Wednesday, March 29, 2006
This is a time for heresy. American democracy is threatened by perversions of money, power, and religion. Money has bought our elections right out from under us. Power has turned government “of, by, and for the people” into the patron of privilege. And Christianity and Islam have been hijacked by fundamentalists who have made religion the language of power, the excuse for violence, and the alibi for empire. We must answer the principalities and powers that would force on America a stifling conformity. Either we make the heretical choices that will inspire us to renew our commitment to America’s deepest values and ideals, or the day will come when we will no longer recognize the country we love.
Yes, we may all be talking to ourselves, but let's know how to articulate our worldview in case we encounter someone who will listen.
Wednesday, March 22, 2006
I went there alone and was pleasantly surprised to find I actually knew some people. I don't know why I was surprised though because progressive politics is a pretty small world.
So I saw my new friend Steven. He was wearing a mint green plaid shirt. The other night he did his "talent act" for Kirstin and me. We were both a little worried it wasn't going to be funny and we would be stuck in an awkward situation at this nice restaurant but luckily it was funny.
He does these diatribes on politics where he flips his words. They are called spoonerisms. At first it's hard to understand and then your brain starts to adjust. It's pretty weird.
I also finally met another Steven who Erica and my roommate Leina both went to high school with. He manages a mutual fund and they have been telling me I should meet him. I even met his mom one weekend at the market with Leina before I met him. Last night we finally met so that was good.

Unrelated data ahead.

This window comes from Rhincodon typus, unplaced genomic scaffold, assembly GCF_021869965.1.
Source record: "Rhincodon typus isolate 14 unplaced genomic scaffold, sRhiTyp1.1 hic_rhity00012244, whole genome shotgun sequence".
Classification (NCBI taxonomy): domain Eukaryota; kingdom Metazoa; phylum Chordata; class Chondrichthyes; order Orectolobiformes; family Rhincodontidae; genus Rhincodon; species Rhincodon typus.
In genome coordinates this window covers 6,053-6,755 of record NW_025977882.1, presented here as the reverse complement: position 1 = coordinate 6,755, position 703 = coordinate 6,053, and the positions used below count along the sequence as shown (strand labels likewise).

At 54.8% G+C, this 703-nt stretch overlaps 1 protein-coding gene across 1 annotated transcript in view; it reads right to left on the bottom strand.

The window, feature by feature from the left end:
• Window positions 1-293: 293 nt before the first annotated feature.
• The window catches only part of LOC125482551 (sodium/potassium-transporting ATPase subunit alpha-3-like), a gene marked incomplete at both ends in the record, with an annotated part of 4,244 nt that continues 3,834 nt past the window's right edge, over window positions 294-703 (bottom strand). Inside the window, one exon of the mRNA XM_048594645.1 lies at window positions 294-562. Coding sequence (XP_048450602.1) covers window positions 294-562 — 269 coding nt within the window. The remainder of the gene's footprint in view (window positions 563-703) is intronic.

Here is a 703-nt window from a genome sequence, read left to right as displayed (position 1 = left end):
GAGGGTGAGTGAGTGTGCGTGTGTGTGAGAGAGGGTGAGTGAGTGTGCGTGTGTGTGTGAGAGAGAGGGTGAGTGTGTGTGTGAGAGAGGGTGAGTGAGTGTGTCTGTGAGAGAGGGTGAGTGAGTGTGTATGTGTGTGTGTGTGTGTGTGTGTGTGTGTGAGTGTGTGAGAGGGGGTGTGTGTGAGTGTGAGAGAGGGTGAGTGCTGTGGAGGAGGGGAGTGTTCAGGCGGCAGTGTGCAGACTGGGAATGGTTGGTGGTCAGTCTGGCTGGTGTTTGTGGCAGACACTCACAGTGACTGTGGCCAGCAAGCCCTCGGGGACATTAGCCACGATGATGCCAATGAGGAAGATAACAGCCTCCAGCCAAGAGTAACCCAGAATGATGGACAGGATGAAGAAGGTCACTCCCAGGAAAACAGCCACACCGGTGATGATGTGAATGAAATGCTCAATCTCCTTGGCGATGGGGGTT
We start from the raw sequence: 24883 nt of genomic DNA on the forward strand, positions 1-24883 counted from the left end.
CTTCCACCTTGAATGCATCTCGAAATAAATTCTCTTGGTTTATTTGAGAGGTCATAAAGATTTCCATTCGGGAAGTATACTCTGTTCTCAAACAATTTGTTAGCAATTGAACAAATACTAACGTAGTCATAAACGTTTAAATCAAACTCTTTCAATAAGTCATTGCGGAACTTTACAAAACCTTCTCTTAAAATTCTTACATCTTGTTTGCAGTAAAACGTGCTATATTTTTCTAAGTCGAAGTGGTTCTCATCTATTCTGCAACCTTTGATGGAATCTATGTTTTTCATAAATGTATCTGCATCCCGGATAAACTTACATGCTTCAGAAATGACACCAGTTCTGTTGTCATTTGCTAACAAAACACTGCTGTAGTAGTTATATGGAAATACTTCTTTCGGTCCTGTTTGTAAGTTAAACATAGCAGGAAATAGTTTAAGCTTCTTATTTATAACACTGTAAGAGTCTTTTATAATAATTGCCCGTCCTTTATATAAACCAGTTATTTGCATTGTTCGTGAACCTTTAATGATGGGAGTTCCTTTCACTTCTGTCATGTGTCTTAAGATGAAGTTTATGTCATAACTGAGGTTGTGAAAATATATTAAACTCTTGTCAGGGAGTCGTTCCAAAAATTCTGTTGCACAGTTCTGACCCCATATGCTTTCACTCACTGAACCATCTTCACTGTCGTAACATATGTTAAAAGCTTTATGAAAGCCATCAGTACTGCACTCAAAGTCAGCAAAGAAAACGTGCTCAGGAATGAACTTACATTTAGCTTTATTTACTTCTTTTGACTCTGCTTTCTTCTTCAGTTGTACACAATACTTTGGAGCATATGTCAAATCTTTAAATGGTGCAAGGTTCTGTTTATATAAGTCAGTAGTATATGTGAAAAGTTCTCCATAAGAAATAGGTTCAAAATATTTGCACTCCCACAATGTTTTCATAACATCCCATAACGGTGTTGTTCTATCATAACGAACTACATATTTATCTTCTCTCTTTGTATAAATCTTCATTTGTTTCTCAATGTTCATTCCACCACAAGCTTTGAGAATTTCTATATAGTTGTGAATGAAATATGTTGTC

The featured speaker at the event was Rob Reiner who discussed his involvement in Prop. 82 which if it passes will be a funded mandate for universal pre-school in California. Interesting.
As the face of the campaign, Reiner's getting a lot of mud thrown at him and you could tell from his speech it's really getting to him. Politics is a tough business.
I love how he directed Harry Met Sally, Princess Bride, Spinal Tap and Stand by Me. Making movies is supposed to be a tough business too. I wonder which is tougher?
I had the edited-for-TV version of Stand by Me on a beta tape when I was little and probably watched it 47 times. I remember how shocked I was when I finally saw the un-edited version... Especially when he reaches in his underwear and pulls out that huge leech.
Tuesday, March 21, 2006
Sorry for the gratutitous pictures, but my philosophy is that if you can eat it, you should be able to see it!
Then again, they have that saying about laws and sausage being the two things you never want to see made.... Well, now I've seen them both...
I think I actually prefer the latter!
Friday, March 17, 2006
It was one of my first political experiences and one I would lable one of the "cleanest." I mean clean in the sense that it didn't contribute to the muddying of my idealism like so many other of my political experiences.